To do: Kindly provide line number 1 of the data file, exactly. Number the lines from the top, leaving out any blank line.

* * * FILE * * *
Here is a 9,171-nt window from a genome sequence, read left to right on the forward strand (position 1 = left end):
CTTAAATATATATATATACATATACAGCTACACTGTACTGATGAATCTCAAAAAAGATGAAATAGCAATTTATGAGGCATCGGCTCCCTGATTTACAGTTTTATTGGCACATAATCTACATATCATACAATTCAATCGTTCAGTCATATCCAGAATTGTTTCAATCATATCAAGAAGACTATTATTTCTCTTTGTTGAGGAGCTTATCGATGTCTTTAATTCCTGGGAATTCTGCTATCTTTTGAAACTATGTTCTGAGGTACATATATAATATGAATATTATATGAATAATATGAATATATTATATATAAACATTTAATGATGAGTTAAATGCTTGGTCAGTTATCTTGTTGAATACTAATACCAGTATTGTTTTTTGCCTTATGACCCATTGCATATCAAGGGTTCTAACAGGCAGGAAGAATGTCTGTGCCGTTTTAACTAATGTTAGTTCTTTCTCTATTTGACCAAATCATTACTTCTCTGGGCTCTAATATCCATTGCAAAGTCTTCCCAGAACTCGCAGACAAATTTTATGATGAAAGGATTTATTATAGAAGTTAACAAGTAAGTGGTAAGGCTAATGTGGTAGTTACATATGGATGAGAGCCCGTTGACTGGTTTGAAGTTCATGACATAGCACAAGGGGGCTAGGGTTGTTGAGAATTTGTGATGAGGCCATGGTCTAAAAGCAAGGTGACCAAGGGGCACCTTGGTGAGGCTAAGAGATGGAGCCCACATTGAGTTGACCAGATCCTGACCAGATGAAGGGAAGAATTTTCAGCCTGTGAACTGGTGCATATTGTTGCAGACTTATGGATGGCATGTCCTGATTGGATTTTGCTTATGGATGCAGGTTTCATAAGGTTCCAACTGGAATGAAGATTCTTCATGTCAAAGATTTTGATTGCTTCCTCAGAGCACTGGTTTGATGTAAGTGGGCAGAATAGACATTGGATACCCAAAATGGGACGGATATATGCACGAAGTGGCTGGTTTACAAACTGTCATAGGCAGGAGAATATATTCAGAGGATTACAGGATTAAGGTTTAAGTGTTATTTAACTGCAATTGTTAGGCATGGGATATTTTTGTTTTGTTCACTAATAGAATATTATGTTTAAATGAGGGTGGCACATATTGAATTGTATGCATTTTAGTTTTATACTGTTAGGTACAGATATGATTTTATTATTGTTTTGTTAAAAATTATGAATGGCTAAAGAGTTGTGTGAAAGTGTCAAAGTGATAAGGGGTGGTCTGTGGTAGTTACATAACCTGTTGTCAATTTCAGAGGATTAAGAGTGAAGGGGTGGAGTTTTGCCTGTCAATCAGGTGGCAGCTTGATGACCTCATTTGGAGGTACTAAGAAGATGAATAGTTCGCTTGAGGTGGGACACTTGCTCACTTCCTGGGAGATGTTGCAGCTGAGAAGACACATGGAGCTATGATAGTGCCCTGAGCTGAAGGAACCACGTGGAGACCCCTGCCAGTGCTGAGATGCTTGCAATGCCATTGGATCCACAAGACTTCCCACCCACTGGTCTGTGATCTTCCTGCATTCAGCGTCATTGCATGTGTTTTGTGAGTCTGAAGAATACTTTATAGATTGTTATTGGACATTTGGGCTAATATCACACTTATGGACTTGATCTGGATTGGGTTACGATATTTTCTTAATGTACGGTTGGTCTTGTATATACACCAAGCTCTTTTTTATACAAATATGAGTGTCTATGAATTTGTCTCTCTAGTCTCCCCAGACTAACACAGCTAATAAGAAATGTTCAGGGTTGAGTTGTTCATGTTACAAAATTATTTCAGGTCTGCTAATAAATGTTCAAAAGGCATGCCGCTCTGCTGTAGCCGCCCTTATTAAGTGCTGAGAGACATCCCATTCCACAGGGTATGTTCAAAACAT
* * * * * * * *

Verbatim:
Here is a 9,171-nt window from a genome sequence, read left to right on the forward strand (position 1 = left end):